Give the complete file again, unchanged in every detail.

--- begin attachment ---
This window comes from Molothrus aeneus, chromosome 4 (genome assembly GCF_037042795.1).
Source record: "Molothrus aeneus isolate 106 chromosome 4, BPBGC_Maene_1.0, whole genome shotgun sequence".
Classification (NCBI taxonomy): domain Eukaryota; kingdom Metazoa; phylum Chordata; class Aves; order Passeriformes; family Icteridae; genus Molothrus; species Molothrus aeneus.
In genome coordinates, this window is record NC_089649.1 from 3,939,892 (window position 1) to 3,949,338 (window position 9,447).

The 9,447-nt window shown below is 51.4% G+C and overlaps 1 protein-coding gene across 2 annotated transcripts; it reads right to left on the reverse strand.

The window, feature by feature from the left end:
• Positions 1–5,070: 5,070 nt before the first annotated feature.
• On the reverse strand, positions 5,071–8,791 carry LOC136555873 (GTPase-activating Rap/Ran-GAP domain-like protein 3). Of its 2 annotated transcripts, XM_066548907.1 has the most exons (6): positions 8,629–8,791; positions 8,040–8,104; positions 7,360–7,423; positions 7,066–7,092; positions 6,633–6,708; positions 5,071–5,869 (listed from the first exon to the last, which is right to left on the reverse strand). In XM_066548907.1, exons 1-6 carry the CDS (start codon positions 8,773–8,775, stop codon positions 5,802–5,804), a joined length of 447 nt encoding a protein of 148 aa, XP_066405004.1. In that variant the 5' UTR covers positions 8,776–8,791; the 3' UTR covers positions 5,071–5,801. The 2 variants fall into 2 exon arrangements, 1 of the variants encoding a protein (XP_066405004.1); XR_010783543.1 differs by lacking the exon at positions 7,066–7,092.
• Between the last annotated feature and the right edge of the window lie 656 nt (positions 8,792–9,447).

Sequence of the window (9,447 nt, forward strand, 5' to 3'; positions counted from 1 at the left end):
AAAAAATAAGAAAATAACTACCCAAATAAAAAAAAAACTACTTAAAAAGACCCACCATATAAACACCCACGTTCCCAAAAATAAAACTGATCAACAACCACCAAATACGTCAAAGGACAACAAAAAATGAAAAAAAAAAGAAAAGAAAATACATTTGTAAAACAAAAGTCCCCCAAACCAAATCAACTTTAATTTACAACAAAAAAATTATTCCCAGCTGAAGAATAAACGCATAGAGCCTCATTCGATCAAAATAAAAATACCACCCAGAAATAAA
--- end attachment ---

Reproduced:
This window comes from Molothrus aeneus, chromosome 4 (genome assembly GCF_037042795.1).
Source record: "Molothrus aeneus isolate 106 chromosome 4, BPBGC_Maene_1.0, whole genome shotgun sequence".
Classification (NCBI taxonomy): domain Eukaryota; kingdom Metazoa; phylum Chordata; class Aves; order Passeriformes; family Icteridae; genus Molothrus; species Molothrus aeneus.
In genome coordinates, this window is record NC_089649.1 from 3,939,892 (window position 1) to 3,949,338 (window position 9,447).

The 9,447-nt window shown below is 51.4% G+C and overlaps 1 protein-coding gene across 2 annotated transcripts; it reads right to left on the reverse strand.

The window, feature by feature from the left end:
• Positions 1–5,070: 5,070 nt before the first annotated feature.
• On the reverse strand, positions 5,071–8,791 carry LOC136555873 (GTPase-activating Rap/Ran-GAP domain-like protein 3). Of its 2 annotated transcripts, XM_066548907.1 has the most exons (6): positions 8,629–8,791; positions 8,040–8,104; positions 7,360–7,423; positions 7,066–7,092; positions 6,633–6,708; positions 5,071–5,869 (listed from the first exon to the last, which is right to left on the reverse strand). In XM_066548907.1, exons 1-6 carry the CDS (start codon positions 8,773–8,775, stop codon positions 5,802–5,804), a joined length of 447 nt encoding a protein of 148 aa, XP_066405004.1. In that variant the 5' UTR covers positions 8,776–8,791; the 3' UTR covers positions 5,071–5,801. The 2 variants fall into 2 exon arrangements, 1 of the variants encoding a protein (XP_066405004.1); XR_010783543.1 differs by lacking the exon at positions 7,066–7,092.
• Between the last annotated feature and the right edge of the window lie 656 nt (positions 8,792–9,447).

Sequence of the window (9,447 nt, forward strand, 5' to 3'; positions counted from 1 at the left end):
AAAAAATAAGAAAATAACTACCCAAATAAAAAAAAAACTACTTAAAAAGACCCACCATATAAACACCCACGTTCCCAAAAATAAAACTGATCAACAACCACCAAATACGTCAAAGGACAACAAAAAATGAAAAAAAAAAGAAAAGAAAATACATTTGTAAAACAAAAGTCCCCCAAACCAAATCAACTTTAATTTACAACAAAAAAATTATTCCCAGCTGAAGAATAAACGCATAGAGCCTCATTCGATCAAAATAAAAATACCACCCAGAAATAAA